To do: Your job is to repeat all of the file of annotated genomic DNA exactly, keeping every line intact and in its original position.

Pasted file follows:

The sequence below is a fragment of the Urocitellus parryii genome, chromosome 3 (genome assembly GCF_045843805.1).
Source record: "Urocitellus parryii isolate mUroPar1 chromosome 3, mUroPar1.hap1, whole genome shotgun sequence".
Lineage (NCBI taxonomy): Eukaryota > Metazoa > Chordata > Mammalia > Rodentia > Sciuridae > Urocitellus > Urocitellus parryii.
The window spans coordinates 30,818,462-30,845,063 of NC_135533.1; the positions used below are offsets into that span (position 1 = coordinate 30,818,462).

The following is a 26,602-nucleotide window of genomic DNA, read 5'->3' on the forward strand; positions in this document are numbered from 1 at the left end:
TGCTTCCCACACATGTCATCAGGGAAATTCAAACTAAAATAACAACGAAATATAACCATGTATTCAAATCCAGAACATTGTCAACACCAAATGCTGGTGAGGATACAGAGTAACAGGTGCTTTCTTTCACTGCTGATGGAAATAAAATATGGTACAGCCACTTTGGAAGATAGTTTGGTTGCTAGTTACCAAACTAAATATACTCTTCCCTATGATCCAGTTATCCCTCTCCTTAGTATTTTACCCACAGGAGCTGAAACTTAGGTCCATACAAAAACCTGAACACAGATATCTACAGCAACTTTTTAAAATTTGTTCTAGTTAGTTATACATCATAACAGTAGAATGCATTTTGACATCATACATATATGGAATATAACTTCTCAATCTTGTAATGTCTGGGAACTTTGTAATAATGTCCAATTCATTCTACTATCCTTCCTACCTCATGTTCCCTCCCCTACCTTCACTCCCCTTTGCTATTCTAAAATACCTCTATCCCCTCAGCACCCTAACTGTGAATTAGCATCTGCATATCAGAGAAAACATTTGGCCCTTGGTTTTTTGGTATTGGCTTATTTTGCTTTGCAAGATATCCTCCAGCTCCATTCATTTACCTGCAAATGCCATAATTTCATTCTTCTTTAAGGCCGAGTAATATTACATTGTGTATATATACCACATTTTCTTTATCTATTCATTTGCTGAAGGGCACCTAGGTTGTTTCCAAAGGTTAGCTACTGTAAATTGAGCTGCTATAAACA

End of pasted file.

The sequence below is a fragment of the Urocitellus parryii genome, chromosome 3 (genome assembly GCF_045843805.1).
Source record: "Urocitellus parryii isolate mUroPar1 chromosome 3, mUroPar1.hap1, whole genome shotgun sequence".
Lineage (NCBI taxonomy): Eukaryota > Metazoa > Chordata > Mammalia > Rodentia > Sciuridae > Urocitellus > Urocitellus parryii.
The window spans coordinates 30,818,462-30,845,063 of NC_135533.1; the positions used below are offsets into that span (position 1 = coordinate 30,818,462).

The following is a 26,602-nucleotide window of genomic DNA, read 5'->3' on the forward strand; positions in this document are numbered from 1 at the left end:
TGCTTCCCACACATGTCATCAGGGAAATTCAAACTAAAATAACAACGAAATATAACCATGTATTCAAATCCAGAACATTGTCAACACCAAATGCTGGTGAGGATACAGAGTAACAGGTGCTTTCTTTCACTGCTGATGGAAATAAAATATGGTACAGCCACTTTGGAAGATAGTTTGGTTGCTAGTTACCAAACTAAATATACTCTTCCCTATGATCCAGTTATCCCTCTCCTTAGTATTTTACCCACAGGAGCTGAAACTTAGGTCCATACAAAAACCTGAACACAGATATCTACAGCAACTTTTTAAAATTTGTTCTAGTTAGTTATACATCATAACAGTAGAATGCATTTTGACATCATACATATATGGAATATAACTTCTCAATCTTGTAATGTCTGGGAACTTTGTAATAATGTCCAATTCATTCTACTATCCTTCCTACCTCATGTTCCCTCCCCTACCTTCACTCCCCTTTGCTATTCTAAAATACCTCTATCCCCTCAGCACCCTAACTGTGAATTAGCATCTGCATATCAGAGAAAACATTTGGCCCTTGGTTTTTTGGTATTGGCTTATTTTGCTTTGCAAGATATCCTCCAGCTCCATTCATTTACCTGCAAATGCCATAATTTCATTCTTCTTTAAGGCCGAGTAATATTACATTGTGTATATATACCACATTTTCTTTATCTATTCATTTGCTGAAGGGCACCTAGGTTGTTTCCAAAGGTTAGCTACTGTAAATTGAGCTGCTATAAACA